Perhaps, but firsthand experience with the effects of modern warfare motivated by the traditional “gott mit uns” sloganeering probably caused them finally to hold religious claims to some scrutiny. If true, this is a very pessimistic explanation because the cure is as bad as the disease, and it means that younger generations are at high risk of recidivism, or re-evangelization as Ratzi puts it.

      • A B Carter
        Posted December 29, 2010 at 10:38 am | Permalink

        To make a related and more general point: in Europe, state religion has always played a prominent role. This is to religions detriment because in the resulting identification criticisms of the state become criticisms of religion. An extreme example, Catalans probably found atheism a lot more appealing after the Catholic Church supported Franco. I think this is a fundamental reason why religion remains more popular in the US, which is ironic when you consider how incensed some fundamentalists are regarding the first amendment.
        I do agree with stvs that there is a risk of “recidivism” in Europe as religion becomes viewed independent of the state.

    • A B Carter
      Posted December 29, 2010 at 10:48 am | Permalink

      Professor Coyne, I am a little surprised at your reply, because many of your blog postings are of a piece with the point Dowd is making. You exhibit a deep and expansive love of literature, poetry and film that surely feed your spiritual needs in much the same way that religion does for others, though I understand you would not express it in these terms. But not everyone has the background, education and intellect to have read Cormac McCarthy and T.S. Eliot and seen the films of Yasujiro Ozu. Their needs are as great but their means more limited.

  19. Posted December 29, 2010 at 6:58 am | Permalink

    Of course much of Europe gave up religion because they found that they could live a great life without mythic answers to life’s big questions! Surely they would not have done so if a reasonable worldview was not at least as emotionally satisfying as superstitious ones.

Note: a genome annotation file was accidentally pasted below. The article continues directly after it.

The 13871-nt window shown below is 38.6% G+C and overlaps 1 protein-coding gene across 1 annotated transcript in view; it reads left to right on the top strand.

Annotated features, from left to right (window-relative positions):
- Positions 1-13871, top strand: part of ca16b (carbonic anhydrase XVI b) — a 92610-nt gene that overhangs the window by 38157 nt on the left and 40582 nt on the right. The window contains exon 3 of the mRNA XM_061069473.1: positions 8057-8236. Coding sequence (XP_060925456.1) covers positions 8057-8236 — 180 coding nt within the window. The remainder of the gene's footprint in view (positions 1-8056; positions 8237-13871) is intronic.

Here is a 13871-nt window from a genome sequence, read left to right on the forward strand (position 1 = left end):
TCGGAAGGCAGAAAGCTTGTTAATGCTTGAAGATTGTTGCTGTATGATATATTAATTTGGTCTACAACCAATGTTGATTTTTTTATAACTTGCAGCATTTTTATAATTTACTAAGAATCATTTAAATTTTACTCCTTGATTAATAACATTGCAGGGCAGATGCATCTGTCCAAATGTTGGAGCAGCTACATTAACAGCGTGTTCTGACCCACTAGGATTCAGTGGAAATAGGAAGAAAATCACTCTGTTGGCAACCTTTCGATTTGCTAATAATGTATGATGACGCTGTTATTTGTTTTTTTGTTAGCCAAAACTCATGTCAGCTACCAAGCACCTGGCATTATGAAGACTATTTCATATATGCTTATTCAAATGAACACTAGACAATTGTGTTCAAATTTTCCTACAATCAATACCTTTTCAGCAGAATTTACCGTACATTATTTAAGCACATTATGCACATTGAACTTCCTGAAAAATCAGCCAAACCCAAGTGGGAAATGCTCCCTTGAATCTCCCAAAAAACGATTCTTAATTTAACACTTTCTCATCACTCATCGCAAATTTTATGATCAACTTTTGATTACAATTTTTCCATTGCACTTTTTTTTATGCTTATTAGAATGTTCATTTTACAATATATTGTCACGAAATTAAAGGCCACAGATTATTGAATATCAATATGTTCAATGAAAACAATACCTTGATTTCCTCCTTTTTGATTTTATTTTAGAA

20. Rancho
    Posted December 29, 2010 at 12:46 pm | Permalink

    The exception that occurs to me is some Buddhists do things in their meditation that we can confirm, like slowing heart rate, or raising body temperature. I imagine anyone interested in psychology or neuroscience would like to know[1] what those Buddhists know[2].

    Objection. These are not “Buddhist” practices, they have older Hindu roots. Studying Buddhism without studying Hinduism is even more futile than trying to understand Christianity and Islam without first studying Judaism. A funnier thing is how the same practice when followed by Hindus is woo and when followed by Buddhists becomes “rational”. Actually they are both as (ir)rational and ill-informed as each other. And this is not a religious matter at all, because if you can study it thru observation, hypothesis and analysis, you are doing science. Religion is very clear that all this is the work of the devil or simply peasant magic! Although as a Hindu I find it very funny that the tale of a man feeding a few 100 people from a basket of fish and loaves is in any way more awesome than the story of a peasant who uproots a mountain to use it as an umbrella and frustrate the rain god’s plans to spoil his parade!

    Mike Dowd,